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I heard of BBS: The Documentary before I knew of Jason Scott. I reviewed the film for my first issue as editor of Apple II publication Juiced.GS and thought a good follow-up would be to interview its creator. My first interview with Jason ran in December 2006, though it wasn’t until the inaugural ROFLCon in April 2008 that I got to meet the man himself. I found him colorful, knowledgeable, opinionated — and, most of all, passionate. He’s somebody I found worth keeping tabs on, which is why Computerworld publishes my second interview with him today, the week that his second film, GET LAMP, debuts. Less than half of what Jason and I discussed fit into Computerworld‘s print edition, just like the “PAX cut” of his film shown at KansasFest was only an excerpt of his larger work. Fortunately in the latter case, the final product will be shipped free to all KansasFest 2010 attendees by the end of next month. I can’t wait to review Jason’s latest accomplishment for Juiced.GS.

Jason Scott at KansasFest 2009

It is actually not typical for this keynote speaker to put his audience to sleep.

I have not sought to complete my familiarity with Jason’s non-cinematic productions, so it was by happenstance that I recently stumbled across an MP3 recording of “Apple II Pirate Lore“, a presentation he gave in 2003:

[This is an] overview of the Apple II Piracy Community of the early to mid 1980’s, presented at the 5th Rubi-Con Conference in Detroit Michigan. Subjects covered include the unique aspects of the Apple II microcomputer architecture and culture, the methods of removing copy protection from software packages of the Apple II, and a very large helping of trivia. To illustrate some aspects of the “crack screens” and other Apple II graphics, an Apple II clone and several programs were provided. Speech delivered on March 29, 2003.

The file is almost exactly 46 minutes in length and discusses the stratification and traditions of early computer users and hackers. What generalizations can we make about Apple II users, and what motivated some of its users to become hackers? What language and practices existed within that subset of users? Jason delivers his speech eloquently while using but not relying on visuals, making his presentation surprisingly effective as an audio-only recording.

Most important to me, this presentation clarifies why Jason made a great keynote speaker at KansasFest 2009. Sure, Apple II users are part of a broader retrocomputing community of which Jason is a member — but his experience with the Apple II is personal and memorable. This small bit of knowledge quickly transformed my perception of him from that of an outsider to that of a peer.

When interviewing Jason about GET LAMP for Computerworld, he told me, “A lot of my stuff was slow-simmering and is now coming to a boil.” I’m glad to see the fruition of more of his work, because I know the Apple II community to which be belongs will benefit.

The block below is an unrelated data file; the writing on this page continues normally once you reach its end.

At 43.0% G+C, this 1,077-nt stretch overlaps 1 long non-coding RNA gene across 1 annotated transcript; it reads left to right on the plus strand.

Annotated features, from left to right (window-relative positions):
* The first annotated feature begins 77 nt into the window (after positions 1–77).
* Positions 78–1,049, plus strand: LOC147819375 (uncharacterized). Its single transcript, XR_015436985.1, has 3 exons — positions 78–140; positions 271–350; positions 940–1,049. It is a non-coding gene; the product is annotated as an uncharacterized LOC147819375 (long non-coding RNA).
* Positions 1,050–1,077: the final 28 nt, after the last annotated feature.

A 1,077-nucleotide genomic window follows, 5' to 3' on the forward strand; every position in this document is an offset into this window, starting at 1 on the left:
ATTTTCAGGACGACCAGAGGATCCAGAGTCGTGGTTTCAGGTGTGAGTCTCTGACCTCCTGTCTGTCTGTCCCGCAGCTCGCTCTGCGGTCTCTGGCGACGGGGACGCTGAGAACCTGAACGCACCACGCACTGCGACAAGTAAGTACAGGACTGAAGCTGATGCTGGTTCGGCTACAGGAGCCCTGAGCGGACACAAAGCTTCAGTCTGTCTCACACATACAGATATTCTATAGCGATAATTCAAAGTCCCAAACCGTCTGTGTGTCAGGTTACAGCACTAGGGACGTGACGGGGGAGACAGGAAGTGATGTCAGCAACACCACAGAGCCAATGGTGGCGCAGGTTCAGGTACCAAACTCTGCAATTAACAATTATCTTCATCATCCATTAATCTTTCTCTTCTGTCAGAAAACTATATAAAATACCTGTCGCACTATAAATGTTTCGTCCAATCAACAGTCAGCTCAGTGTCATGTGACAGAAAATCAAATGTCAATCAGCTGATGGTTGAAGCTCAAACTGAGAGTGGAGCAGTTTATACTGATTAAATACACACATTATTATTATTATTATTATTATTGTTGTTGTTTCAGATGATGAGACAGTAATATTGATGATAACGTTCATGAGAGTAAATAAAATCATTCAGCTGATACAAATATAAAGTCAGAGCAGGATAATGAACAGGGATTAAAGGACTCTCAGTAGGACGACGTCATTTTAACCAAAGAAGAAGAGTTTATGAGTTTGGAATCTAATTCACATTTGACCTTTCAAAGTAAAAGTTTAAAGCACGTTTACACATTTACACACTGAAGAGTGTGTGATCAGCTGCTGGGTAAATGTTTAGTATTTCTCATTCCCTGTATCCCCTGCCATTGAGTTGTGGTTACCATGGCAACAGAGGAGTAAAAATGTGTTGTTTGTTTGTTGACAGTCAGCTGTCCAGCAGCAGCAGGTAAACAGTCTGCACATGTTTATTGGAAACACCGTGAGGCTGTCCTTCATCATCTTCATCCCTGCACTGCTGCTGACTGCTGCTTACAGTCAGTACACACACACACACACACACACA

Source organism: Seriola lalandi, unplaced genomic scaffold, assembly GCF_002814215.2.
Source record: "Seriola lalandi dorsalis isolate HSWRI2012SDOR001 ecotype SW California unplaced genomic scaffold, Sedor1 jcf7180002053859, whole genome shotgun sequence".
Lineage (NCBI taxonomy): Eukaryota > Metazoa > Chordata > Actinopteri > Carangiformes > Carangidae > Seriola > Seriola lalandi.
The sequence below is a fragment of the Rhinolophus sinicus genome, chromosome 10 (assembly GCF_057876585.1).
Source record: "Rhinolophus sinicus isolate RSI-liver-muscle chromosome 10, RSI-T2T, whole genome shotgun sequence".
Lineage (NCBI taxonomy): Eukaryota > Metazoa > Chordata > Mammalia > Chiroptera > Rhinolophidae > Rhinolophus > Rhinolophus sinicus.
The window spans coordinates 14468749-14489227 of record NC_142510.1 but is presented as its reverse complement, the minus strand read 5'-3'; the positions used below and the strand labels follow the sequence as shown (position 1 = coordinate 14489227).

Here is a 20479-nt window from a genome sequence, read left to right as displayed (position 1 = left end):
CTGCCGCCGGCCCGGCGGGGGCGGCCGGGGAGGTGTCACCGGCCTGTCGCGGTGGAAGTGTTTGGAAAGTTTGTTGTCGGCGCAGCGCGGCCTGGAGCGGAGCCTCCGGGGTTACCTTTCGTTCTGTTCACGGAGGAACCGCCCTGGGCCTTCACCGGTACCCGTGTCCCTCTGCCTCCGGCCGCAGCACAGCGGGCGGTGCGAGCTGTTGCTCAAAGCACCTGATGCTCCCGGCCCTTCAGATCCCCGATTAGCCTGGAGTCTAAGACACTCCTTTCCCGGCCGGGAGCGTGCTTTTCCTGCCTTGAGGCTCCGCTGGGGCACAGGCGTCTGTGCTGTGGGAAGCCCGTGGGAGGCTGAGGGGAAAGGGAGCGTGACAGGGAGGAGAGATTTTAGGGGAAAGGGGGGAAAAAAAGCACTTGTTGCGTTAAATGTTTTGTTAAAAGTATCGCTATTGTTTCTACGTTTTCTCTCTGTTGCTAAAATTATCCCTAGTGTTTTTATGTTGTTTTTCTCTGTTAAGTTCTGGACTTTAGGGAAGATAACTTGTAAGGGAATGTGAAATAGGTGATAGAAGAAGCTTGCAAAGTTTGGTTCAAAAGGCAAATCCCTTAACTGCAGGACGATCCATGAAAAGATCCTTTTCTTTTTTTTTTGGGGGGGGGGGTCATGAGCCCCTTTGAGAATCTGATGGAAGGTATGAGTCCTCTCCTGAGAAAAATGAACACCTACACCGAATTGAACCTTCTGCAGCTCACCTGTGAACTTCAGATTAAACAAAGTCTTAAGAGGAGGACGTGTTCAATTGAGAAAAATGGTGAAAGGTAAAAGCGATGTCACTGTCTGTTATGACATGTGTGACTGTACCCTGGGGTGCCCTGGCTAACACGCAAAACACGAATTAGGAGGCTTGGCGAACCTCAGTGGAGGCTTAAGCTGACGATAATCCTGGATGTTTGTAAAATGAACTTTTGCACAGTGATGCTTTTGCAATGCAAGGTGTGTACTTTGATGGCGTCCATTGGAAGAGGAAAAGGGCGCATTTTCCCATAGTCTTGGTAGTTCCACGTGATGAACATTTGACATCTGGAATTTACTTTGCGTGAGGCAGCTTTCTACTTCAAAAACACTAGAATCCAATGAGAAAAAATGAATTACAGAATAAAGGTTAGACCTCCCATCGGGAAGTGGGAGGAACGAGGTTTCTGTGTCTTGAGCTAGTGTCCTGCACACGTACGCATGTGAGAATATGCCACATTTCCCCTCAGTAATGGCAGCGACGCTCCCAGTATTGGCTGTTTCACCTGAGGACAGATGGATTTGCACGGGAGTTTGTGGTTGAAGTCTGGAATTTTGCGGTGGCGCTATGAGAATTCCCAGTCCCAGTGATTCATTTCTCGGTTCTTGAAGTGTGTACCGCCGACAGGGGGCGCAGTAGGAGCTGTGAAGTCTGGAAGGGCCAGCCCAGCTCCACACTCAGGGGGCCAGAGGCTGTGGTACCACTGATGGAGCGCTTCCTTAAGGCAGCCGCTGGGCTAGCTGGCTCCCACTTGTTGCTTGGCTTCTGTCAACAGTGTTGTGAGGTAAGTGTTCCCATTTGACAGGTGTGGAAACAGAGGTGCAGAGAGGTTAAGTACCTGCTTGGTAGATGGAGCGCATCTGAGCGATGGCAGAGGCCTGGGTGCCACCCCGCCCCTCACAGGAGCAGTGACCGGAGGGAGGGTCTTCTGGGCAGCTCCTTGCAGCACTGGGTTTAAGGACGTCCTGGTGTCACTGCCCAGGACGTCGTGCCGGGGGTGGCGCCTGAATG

Quality Computers System 6.0.1 video

July 12th, 2010 11:48 AM
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Two months ago, I digitized and uploaded a Quality Computers VHS video. Permission to do so was provided in a csa2 post started by Donald Jordan, who was looking to convert and preserve Quality Computer’s video about the System 6.0.1 operating system. Though his quest had opened the door for all Quality Computers videos to be converted, I was curious if he’d achieved that goal with the specific video he had in mind.

I emailed Donald and learned that he had indeed converted his video — from VHS to DVD, using the Sony RDR-VXD655 VHS/DVD combo unit. His needs were met, but I was interested in distributing the video to a larger audience. Donald graciously donated a copy of his DVD to me for that purpose.

Once I had the DVD, I used MacTheRipper to save it to my hard drive; then, per Tony Diaz’s suggestion, I used HandBrake to convert the DVD format to an MPEG-4 video file. Then, using QuickTime Player 7 Pro, I chopped the 57-minute video into seven separate MOV files that would accommodate YouTube’s ten-minute upload limit. Here is the resulting playlist:

Q/Vision, a division of Quality Computers, presents this introduction to System 6.0.1, the last official Apple IIGS operating system released by Apple Computer Inc. This video was originally presented in six parts: previews of other Quality Computers products; an overview of System 6.0.1 and the Bonus Pack; preparation; installation; the Apple desktop; and the IIGS Finder. Starring QC employee Walker Archer, this 1992 video was converted from VHS to DVD by Donald Jordan and is posted here with his permission and cooperation, as well as that of copyright holder Joe Gleason.